But choosing numbers in a Super Bowl square isn’t always about which numbers come up most often. 0, 3 and 7 may be great in the first quarter, but what about later? Applying logic, the numbers should even out more towards the end of the game. But there are only four quarters (and perhaps a little overtime), and most scoring is done in multiples of threes and sevens, and far more rarely twos, sixes and eights. That’s why 2, 8 and 5 still don’t come up much. But there is a dramatic shift in numbers by the final score. And if the final score prize is larger (often twice that of the other three quarters), maybe you want to maximize your chances at the big prize?
Let’s compare the charts for the first quarter and the fourth quarter:
By the final score, the 7s are now the most common number (21.74%), with 0 and newcomer 1 tied for second at 13.04%. 1 was smack in the middle of the pack overall and non-existent in the first quarter, but it’s actually a good number when looking for the big prize! And 50% of all occurrences of 5 happen in the final score.
But still, does it matter much about how often a single number comes up? After all, it’s about pairs of numbers, not one. So let’s look at that instead.
Looking at numbers in pairs (and assuming it doesn’t matter which score the AFC or NFC team gets), the best pair to get overall is 7-0, which comes up 10.87% of the time. This is followed closely by 3-0 (9.24%) and a tie with 0-0 and 7-3 (7.07%). I’d list the worst overall, but there are many combinations that have simply never come up at all – 16 combinations out of 55. Here is a chart so you can see:
|Occurrence of score pairs: Overall|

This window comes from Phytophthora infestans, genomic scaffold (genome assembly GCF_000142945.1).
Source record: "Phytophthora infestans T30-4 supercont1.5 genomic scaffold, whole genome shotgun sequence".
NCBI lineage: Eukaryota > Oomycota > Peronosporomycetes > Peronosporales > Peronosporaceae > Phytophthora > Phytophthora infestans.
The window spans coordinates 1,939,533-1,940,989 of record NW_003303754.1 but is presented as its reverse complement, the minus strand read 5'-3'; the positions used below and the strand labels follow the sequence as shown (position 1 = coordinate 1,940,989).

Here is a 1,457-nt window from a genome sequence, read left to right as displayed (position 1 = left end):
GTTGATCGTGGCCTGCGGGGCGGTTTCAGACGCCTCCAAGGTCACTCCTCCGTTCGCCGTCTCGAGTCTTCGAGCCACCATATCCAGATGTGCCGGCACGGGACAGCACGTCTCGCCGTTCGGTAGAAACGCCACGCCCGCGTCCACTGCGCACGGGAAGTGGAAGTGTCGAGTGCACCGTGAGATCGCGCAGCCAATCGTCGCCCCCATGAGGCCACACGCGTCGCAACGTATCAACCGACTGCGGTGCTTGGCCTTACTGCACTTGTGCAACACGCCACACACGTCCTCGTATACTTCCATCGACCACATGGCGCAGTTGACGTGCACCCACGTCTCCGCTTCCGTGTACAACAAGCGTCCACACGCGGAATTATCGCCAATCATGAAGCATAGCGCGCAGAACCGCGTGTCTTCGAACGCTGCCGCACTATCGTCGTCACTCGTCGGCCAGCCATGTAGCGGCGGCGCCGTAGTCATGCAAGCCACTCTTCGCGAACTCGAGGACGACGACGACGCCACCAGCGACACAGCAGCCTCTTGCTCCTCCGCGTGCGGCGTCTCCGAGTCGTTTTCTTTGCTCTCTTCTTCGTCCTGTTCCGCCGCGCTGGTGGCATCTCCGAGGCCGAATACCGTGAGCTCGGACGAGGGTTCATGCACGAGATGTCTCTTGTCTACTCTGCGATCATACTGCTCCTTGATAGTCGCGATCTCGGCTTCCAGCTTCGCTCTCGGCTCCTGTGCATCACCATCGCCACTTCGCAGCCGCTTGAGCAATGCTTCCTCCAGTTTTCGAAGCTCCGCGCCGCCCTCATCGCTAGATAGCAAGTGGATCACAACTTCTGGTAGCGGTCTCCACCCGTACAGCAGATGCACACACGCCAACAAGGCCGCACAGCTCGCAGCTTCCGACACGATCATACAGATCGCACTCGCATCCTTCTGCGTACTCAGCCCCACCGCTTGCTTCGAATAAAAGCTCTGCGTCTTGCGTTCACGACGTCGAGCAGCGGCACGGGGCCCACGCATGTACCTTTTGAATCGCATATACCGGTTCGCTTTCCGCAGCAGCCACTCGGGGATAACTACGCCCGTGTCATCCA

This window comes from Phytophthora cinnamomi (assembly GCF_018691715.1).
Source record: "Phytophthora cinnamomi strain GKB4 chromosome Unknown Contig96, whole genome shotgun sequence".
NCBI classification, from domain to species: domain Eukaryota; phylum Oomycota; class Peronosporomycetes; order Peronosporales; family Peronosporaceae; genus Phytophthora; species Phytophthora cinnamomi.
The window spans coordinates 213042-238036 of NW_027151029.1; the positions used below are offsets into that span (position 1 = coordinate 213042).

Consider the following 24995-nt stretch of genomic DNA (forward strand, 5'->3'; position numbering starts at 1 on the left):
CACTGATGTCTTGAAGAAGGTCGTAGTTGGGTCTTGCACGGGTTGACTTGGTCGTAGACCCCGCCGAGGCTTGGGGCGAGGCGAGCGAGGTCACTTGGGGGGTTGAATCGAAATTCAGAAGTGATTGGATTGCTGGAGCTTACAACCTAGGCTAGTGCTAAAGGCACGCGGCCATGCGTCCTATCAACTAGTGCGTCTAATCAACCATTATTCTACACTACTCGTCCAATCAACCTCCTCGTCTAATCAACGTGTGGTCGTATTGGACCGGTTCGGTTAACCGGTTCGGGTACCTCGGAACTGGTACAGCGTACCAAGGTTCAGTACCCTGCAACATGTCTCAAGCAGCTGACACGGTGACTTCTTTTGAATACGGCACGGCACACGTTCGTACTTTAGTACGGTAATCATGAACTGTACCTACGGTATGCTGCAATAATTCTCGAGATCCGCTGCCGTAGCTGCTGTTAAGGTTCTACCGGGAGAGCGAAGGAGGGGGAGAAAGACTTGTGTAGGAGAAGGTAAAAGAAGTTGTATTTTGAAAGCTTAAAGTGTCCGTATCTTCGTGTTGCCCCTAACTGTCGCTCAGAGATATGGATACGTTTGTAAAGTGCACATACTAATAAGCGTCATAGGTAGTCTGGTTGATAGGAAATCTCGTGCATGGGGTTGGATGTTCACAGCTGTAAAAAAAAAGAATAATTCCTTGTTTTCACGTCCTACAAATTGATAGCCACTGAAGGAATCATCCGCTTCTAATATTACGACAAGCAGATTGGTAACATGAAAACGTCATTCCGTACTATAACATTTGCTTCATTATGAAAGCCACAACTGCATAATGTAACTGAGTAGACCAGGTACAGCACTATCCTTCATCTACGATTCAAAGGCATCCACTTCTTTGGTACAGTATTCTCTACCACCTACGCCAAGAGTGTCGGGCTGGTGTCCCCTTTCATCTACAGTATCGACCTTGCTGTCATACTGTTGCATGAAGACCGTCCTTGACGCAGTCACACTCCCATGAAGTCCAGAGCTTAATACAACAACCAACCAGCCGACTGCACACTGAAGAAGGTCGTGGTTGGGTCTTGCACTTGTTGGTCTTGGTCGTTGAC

But of course, different numbers come up in different quarters. In the first quarter, 0-0 and 3-0 are the most common at 21.74% each, followed by 7-0 at 17.39%. In fact, these are the only combinations that come up more than 10% of the time in the first quarter, with only 8 other combinations ever having come up:
|Occurrence of score pairs: First Quarter|
As you can see again, having that zero is nice in the first quarter. And I find it interesting how often 4-0 comes up as well. But the first quarter accounts for 77% of all occurrences of 0-0, and 59% of 3-0. The value of that zero fades later in the game.
Here is the chart for the final score. You can see the “sweet spot” shifts from 0 to 7…
|Occurrence of score pairs: Final Score|
But also look – in a three-way tie with 7-0 and 7-1 emerges something completely unexpected – 5-1! So that 5-1 you drew that you thought was horrible, turns out isn’t so bad in the end game.
So there it is…hope this provided some insight into the numbers you drew…but if you are seeing red spots on your numbers, don’t fret…it just means that score hasn’t happened in a Super Bowl…yet.
Post-Super Bowl update: So, how did the numbers fare against the analysis?
The first quarter was 7-3 – two of the three most common numbers, although not a common combination, surprisingly, at only 4.35% (only happened twice before in the 4th quarter.)
After the 2nd quarter, the numbers were 6-1. That’s actually a first – it has never come up before in the 2nd quarter and only once in any quarter.
After the 3rd, it was 8-3. This was perhaps the most surprising – it has never come up before. But perhaps not so surprising given the 2nd quarter score – once you get an improbable combination, the odds of other improbable combinations in later scores increases. Maybe the blackout at the Superdome had more far reaching circumstances. 🙂
Finally, with the final result, 4-1, we return to normality, with the combination coming up 4.35% of the time, which wasn’t great in the first quarter, but is the 3rd highest probability for the final score.
So, what can we conclude? That just because statistics say your numbers aren’t great, it doesn’t mean you can’t still win. Sports do not obey the law of averages.
And condolences to everyone who lost on that safety at the end…